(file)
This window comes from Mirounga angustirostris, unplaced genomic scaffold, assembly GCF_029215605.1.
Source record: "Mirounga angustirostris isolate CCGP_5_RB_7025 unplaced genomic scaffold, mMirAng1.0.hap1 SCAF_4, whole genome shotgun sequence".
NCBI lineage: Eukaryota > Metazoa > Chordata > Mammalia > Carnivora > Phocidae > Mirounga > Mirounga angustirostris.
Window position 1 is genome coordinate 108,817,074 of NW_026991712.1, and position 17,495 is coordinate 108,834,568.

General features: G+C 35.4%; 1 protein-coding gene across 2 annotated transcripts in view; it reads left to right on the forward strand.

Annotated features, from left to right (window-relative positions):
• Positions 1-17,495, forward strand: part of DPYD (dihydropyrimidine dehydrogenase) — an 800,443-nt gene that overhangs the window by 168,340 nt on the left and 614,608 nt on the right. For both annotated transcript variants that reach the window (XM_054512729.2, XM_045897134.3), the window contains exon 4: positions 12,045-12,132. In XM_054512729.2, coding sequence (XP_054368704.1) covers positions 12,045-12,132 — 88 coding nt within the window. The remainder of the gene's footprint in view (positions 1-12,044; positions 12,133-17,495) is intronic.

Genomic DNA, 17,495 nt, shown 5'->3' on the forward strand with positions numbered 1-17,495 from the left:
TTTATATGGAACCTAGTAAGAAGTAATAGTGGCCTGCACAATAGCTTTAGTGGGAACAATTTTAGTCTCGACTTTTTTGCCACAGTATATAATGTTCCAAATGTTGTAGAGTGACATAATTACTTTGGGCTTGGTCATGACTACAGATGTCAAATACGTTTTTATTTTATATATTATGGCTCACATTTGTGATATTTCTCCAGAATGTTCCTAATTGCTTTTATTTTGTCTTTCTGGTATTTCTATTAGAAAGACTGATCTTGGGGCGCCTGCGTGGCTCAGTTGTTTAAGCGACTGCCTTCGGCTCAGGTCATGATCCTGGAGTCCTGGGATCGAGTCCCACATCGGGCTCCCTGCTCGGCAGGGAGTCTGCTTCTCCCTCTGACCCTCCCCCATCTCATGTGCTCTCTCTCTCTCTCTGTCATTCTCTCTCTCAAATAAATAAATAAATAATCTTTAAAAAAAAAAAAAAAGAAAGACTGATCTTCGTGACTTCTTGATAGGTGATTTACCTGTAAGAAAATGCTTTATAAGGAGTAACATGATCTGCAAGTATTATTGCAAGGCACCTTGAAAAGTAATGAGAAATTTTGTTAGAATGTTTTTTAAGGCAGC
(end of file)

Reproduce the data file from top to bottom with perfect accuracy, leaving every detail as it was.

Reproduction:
This window comes from Mirounga angustirostris, unplaced genomic scaffold, assembly GCF_029215605.1.
Source record: "Mirounga angustirostris isolate CCGP_5_RB_7025 unplaced genomic scaffold, mMirAng1.0.hap1 SCAF_4, whole genome shotgun sequence".
NCBI lineage: Eukaryota > Metazoa > Chordata > Mammalia > Carnivora > Phocidae > Mirounga > Mirounga angustirostris.
Window position 1 is genome coordinate 108,817,074 of NW_026991712.1, and position 17,495 is coordinate 108,834,568.

General features: G+C 35.4%; 1 protein-coding gene across 2 annotated transcripts in view; it reads left to right on the forward strand.

Annotated features, from left to right (window-relative positions):
• Positions 1-17,495, forward strand: part of DPYD (dihydropyrimidine dehydrogenase) — an 800,443-nt gene that overhangs the window by 168,340 nt on the left and 614,608 nt on the right. For both annotated transcript variants that reach the window (XM_054512729.2, XM_045897134.3), the window contains exon 4: positions 12,045-12,132. In XM_054512729.2, coding sequence (XP_054368704.1) covers positions 12,045-12,132 — 88 coding nt within the window. The remainder of the gene's footprint in view (positions 1-12,044; positions 12,133-17,495) is intronic.

Genomic DNA, 17,495 nt, shown 5'->3' on the forward strand with positions numbered 1-17,495 from the left:
TTTATATGGAACCTAGTAAGAAGTAATAGTGGCCTGCACAATAGCTTTAGTGGGAACAATTTTAGTCTCGACTTTTTTGCCACAGTATATAATGTTCCAAATGTTGTAGAGTGACATAATTACTTTGGGCTTGGTCATGACTACAGATGTCAAATACGTTTTTATTTTATATATTATGGCTCACATTTGTGATATTTCTCCAGAATGTTCCTAATTGCTTTTATTTTGTCTTTCTGGTATTTCTATTAGAAAGACTGATCTTGGGGCGCCTGCGTGGCTCAGTTGTTTAAGCGACTGCCTTCGGCTCAGGTCATGATCCTGGAGTCCTGGGATCGAGTCCCACATCGGGCTCCCTGCTCGGCAGGGAGTCTGCTTCTCCCTCTGACCCTCCCCCATCTCATGTGCTCTCTCTCTCTCTCTGTCATTCTCTCTCTCAAATAAATAAATAAATAATCTTTAAAAAAAAAAAAAAAGAAAGACTGATCTTCGTGACTTCTTGATAGGTGATTTACCTGTAAGAAAATGCTTTATAAGGAGTAACATGATCTGCAAGTATTATTGCAAGGCACCTTGAAAAGTAATGAGAAATTTTGTTAGAATGTTTTTTAAGGCAGC